The Thames Valley’s first ever elected police leader has begun his spell in office.
Conservative Anthony Stansfeld was elected after he saw off competition from Labour’s Tim Starkey in the inaugural police and crime commissioner (PCC) vote.
He is to earn a salary of £85,000 and will preside over 8,000 police officers and an annual budget of £400m.
However, the former Army officer’s victory was tainted by the fact that a meagre 5% of the electorate’s first preference votes went to him.
Only 13% of people voted in the election, but Mr Stansfeld said he could understand the low figures.
He said: “If you have an election in the middle of the winter when it’s dark in the mornings and in the evenings and there are things on TV the last thing people want to do is go to a polling station.”
Since winning the election, Mr Stansfeld has warned council tax precepts will rise in order to protect police resources. He said he will support a 2% council tax rise next year followed by a 2.5% rise the following year, believing this will protect the force’s long-term resources.
Born in Newbury, Mr Stansfeld’s career started when, aged 17, he joined the Royal Green Jackets and saw active service in Borneo and Northern Ireland.
He later learned to fly helicopters and commanded various Army Air Corps Squadrons, including in the Falklands in 1982.
Mr Stansfeld also spent two years as chief of staff intelligence in the Far East, before leaving the military to become managing director of aircraft company Pilatus Britten Norman.
It is that experience Mr Stansfeld says will help him deal with the huge budgets he faces as PCC.
Thames Valley Police has already made major cuts, but Mr Stansfeld said – barring more monetary problems in Europe – more cutbacks shouldn’t be forthcoming.
He said: “The police have already taken a big cut. In real terms, about 20%. It was supposed to be over four years, but was very much front loaded.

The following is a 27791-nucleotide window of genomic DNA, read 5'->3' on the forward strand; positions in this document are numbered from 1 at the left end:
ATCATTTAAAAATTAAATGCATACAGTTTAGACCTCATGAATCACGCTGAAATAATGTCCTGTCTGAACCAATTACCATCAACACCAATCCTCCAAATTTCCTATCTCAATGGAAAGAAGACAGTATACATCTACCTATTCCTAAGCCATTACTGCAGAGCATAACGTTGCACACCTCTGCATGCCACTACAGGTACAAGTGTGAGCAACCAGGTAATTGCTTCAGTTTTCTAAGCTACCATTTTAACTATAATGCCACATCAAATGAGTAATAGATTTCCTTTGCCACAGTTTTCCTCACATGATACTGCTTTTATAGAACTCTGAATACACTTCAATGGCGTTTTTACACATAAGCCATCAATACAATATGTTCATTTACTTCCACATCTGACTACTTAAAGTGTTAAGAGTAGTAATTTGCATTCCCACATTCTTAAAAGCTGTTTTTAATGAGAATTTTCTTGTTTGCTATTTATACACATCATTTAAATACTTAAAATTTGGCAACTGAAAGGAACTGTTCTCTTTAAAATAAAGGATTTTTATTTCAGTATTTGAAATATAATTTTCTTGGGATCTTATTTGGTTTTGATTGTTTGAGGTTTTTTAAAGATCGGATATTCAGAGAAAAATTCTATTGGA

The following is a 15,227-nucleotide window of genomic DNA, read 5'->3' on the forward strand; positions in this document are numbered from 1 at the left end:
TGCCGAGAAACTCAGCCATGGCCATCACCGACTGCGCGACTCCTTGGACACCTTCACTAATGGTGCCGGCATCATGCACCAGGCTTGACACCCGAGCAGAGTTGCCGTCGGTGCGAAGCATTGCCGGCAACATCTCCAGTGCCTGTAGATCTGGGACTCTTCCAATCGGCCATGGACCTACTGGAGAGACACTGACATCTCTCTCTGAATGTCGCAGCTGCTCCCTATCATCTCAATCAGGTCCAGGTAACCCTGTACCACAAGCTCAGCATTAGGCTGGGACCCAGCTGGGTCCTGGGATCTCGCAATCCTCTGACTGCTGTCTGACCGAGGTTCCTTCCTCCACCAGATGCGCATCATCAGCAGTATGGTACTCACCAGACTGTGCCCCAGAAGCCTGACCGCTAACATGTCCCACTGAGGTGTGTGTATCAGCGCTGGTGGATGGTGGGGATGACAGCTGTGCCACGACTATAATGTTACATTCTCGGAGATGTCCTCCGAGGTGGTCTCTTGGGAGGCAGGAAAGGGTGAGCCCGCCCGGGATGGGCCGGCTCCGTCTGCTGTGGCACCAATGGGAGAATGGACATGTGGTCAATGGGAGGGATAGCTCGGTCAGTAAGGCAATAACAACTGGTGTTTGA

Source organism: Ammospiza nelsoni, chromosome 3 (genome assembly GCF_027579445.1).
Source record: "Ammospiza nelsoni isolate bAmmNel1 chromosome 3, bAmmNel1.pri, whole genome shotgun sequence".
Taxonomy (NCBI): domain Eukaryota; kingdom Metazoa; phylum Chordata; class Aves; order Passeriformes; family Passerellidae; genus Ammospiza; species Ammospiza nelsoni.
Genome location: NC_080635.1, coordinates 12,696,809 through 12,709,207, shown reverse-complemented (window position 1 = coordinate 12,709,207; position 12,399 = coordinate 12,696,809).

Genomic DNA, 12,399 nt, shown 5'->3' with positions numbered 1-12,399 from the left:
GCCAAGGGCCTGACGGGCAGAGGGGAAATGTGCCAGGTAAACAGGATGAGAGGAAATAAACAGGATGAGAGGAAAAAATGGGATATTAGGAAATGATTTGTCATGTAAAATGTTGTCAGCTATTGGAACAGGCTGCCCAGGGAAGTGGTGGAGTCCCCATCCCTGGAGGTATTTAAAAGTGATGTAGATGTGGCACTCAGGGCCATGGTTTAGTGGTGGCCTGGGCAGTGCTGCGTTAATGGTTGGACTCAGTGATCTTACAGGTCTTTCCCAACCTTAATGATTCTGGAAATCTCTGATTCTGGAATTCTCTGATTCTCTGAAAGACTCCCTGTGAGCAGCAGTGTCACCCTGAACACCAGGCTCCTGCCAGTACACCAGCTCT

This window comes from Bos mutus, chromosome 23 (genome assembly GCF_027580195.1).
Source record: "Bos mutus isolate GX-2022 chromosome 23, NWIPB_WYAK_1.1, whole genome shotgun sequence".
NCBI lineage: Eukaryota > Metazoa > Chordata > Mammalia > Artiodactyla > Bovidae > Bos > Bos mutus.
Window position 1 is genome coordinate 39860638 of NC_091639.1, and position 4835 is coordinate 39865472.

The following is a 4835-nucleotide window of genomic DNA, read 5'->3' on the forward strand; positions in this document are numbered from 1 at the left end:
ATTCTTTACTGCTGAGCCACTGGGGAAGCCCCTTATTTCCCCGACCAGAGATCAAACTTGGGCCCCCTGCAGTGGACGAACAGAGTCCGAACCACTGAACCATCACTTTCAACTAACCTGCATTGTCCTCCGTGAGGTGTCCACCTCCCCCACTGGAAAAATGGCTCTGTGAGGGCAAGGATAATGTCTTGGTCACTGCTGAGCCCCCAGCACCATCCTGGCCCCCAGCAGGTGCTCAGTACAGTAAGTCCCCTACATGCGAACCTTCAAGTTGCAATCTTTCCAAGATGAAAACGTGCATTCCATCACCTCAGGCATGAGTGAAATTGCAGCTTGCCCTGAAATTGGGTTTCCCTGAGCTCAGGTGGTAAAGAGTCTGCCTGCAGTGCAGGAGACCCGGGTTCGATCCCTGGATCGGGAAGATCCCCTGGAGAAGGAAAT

“In some ways we have more police on the beat now, as a layer of police bureaucracy was removed which made considerable savings.”
“Hopefully it is all done. We have no idea what the finances of Europe are going to do.
“It isn’t only outside my hands, but probably outside the hands of the Government as well.
“We live in a world where money is very tight. I hope there won’t be any more cuts.
“Any more will downgrade the presence of the police. We have to be very careful.”
Mr Stansfeld speaks from a position of experience, having been a member of the soon to be defunct Thames Valley Police Authority.
Last year he acted as chairman of the authority’s performance committee, setting the targets police have to meet and overseeing a 15% fall in crime.
But he said as PCC he would have much more power to influence the Government and represent the people of Thames Valley.
Mr Stansfeld said: “The police authority was 19 people. It did what it was required to do, but the most effective committee is a committee of one.
“As someone who is elected, all be it by a small number of people, you have a far more powerful base to say what needs doing to central Government and to the criminal justice and crime prosecution systems.
“You are in a much more powerful position to get things done. There is more of a public interface.
“The police authority did its bit to get out to people, but it hardly got the public attention.
“PCCs have more power to kick the Government, whichever party it may be. I am here to stick up for the people of Thames Valley.”
And he said this ability to directly represent people makes the role more democratic than its predecessor.
He also moved to defend the fact most PCC candidates across the country were affiliated to political parties.
Mr Stansfeld said: “There is nothing less democratic than an Independent, as no-one knows what he stands for.
“Any expenditure of public money has to be done by someone who is elected. What this has done has made it far more democratic.”
He also said he thought his £85,000 pay packet is ‘reasonably fair’.
Mr Stansfeld said: “It is half as much as the chief constable is getting and more than 20 people in the force earn more.
“Anybody who is earning less than somebody usually questions it.
“Compared to somebody running a quango it is very low pay.”